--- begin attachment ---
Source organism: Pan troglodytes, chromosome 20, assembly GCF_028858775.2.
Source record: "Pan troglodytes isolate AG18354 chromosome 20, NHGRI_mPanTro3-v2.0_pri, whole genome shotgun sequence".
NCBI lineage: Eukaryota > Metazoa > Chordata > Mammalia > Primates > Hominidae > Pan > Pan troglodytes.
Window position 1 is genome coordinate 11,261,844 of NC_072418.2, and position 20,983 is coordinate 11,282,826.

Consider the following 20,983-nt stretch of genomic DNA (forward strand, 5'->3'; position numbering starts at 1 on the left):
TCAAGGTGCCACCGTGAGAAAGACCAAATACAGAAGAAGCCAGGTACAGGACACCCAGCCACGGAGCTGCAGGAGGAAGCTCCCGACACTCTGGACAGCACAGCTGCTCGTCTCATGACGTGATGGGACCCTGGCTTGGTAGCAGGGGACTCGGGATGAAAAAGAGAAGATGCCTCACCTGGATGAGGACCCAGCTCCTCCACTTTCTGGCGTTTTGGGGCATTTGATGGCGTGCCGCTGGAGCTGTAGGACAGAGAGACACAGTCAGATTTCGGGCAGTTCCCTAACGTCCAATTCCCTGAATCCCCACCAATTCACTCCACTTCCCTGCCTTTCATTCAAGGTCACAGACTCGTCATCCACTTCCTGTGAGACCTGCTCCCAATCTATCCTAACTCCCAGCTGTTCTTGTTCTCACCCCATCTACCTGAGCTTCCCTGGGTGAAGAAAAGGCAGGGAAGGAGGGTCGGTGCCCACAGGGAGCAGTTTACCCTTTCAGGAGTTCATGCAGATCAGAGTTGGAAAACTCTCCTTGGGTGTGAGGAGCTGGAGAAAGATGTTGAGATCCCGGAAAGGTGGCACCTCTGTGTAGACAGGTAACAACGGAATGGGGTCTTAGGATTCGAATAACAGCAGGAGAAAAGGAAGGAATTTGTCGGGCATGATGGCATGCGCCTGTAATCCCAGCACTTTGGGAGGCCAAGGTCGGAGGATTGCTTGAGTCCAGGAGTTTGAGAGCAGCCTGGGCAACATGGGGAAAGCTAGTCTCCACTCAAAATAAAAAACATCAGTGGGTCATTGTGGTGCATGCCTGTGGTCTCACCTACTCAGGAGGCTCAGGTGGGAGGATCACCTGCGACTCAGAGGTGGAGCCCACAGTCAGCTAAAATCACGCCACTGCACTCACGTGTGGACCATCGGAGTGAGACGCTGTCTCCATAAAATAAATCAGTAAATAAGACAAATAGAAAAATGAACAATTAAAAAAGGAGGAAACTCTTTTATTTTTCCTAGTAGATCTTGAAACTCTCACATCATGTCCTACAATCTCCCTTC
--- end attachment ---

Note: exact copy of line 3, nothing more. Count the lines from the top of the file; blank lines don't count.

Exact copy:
NCBI lineage: Eukaryota > Metazoa > Chordata > Mammalia > Primates > Hominidae > Pan > Pan troglodytes.